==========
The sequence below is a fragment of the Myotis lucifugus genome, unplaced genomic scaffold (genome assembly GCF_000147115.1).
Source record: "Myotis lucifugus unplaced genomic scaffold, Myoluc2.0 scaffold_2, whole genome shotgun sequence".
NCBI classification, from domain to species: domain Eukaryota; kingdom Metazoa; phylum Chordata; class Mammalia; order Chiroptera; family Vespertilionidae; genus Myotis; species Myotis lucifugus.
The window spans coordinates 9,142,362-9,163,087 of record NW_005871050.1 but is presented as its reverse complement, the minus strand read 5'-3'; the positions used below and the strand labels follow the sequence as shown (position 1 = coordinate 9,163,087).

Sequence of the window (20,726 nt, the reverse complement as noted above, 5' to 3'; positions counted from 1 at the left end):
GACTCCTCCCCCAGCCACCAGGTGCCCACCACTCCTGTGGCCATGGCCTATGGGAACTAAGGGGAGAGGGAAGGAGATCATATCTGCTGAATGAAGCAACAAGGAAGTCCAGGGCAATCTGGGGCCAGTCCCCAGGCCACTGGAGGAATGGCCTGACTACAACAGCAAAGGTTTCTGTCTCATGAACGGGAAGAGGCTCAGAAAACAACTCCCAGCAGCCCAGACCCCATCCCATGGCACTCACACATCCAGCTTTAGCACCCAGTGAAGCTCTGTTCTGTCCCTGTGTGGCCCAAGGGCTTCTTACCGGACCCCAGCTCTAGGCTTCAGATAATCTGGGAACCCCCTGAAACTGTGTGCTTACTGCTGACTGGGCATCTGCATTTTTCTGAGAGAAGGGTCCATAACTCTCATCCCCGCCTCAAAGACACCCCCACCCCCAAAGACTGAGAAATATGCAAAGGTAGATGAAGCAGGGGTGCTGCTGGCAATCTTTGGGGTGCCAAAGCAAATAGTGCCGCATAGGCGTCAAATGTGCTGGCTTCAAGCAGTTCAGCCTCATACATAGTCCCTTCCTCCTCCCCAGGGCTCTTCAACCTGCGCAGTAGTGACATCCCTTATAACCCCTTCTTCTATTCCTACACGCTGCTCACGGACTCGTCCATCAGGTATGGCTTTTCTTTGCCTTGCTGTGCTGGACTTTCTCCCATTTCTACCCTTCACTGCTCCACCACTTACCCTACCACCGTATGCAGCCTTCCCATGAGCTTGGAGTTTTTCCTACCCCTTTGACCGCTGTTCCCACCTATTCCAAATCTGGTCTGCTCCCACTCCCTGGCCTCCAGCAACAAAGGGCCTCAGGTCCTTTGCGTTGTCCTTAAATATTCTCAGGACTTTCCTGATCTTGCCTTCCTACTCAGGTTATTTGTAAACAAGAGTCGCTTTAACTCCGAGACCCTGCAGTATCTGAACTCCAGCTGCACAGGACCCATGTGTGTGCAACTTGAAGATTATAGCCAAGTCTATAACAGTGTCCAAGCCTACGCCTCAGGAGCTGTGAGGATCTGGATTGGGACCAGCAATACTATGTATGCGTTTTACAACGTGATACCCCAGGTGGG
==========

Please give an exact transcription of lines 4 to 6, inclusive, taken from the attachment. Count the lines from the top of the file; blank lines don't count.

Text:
The window spans coordinates 9,142,362-9,163,087 of record NW_005871050.1 but is presented as its reverse complement, the minus strand read 5'-3'; the positions used below and the strand labels follow the sequence as shown (position 1 = coordinate 9,163,087).

Sequence of the window (20,726 nt, the reverse complement as noted above, 5' to 3'; positions counted from 1 at the left end):
GACTCCTCCCCCAGCCACCAGGTGCCCACCACTCCTGTGGCCATGGCCTATGGGAACTAAGGGGAGAGGGAAGGAGATCATATCTGCTGAATGAAGCAACAAGGAAGTCCAGGGCAATCTGGGGCCAGTCCCCAGGCCACTGGAGGAATGGCCTGACTACAACAGCAAAGGTTTCTGTCTCATGAACGGGAAGAGGCTCAGAAAACAACTCCCAGCAGCCCAGACCCCATCCCATGGCACTCACACATCCAGCTTTAGCACCCAGTGAAGCTCTGTTCTGTCCCTGTGTGGCCCAAGGGCTTCTTACCGGACCCCAGCTCTAGGCTTCAGATAATCTGGGAACCCCCTGAAACTGTGTGCTTACTGCTGACTGGGCATCTGCATTTTTCTGAGAGAAGGGTCCATAACTCTCATCCCCGCCTCAAAGACACCCCCACCCCCAAAGACTGAGAAATATGCAAAGGTAGATGAAGCAGGGGTGCTGCTGGCAATCTTTGGGGTGCCAAAGCAAATAGTGCCGCATAGGCGTCAAATGTGCTGGCTTCAAGCAGTTCAGCCTCATACATAGTCCCTTCCTCCTCCCCAGGGCTCTTCAACCTGCGCAGTAGTGACATCCCTTATAACCCCTTCTTCTATTCCTACACGCTGCTCACGGACTCGTCCATCAGGTATGGCTTTTCTTTGCCTTGCTGTGCTGGACTTTCTCCCATTTCTACCCTTCACTGCTCCACCACTTACCCTACCACCGTATGCAGCCTTCCCATGAGCTTGGAGTTTTTCCTACCCCTTTGACCGCTGTTCCCACCTATTCCAAATCTGGTCTGCTCCCACTCCCTGGCCTCCAGCAACAAAGGGCCTCAGGTCCTTTGCGTTGTCCTTAAATATTCTCAGGACTTTCCTGATCTTGCCTTCCTACTCAGGTTATTTGTAAACAAGAGTCGCTTTAACTCCGAGACCCTGCAGTATCTGAACTCCAGCTGCACAGGACCCATGTGTGTGCAACTTGAAGATTATAGCCAAGTCTATAACAGTGTCCAAGCCTACGCCTCAGGAGCTGTGAGGATCTGGATTGGGACCAGCAATACTATGTATGCGTTTTACAACGTGATACCCCAGGTGGG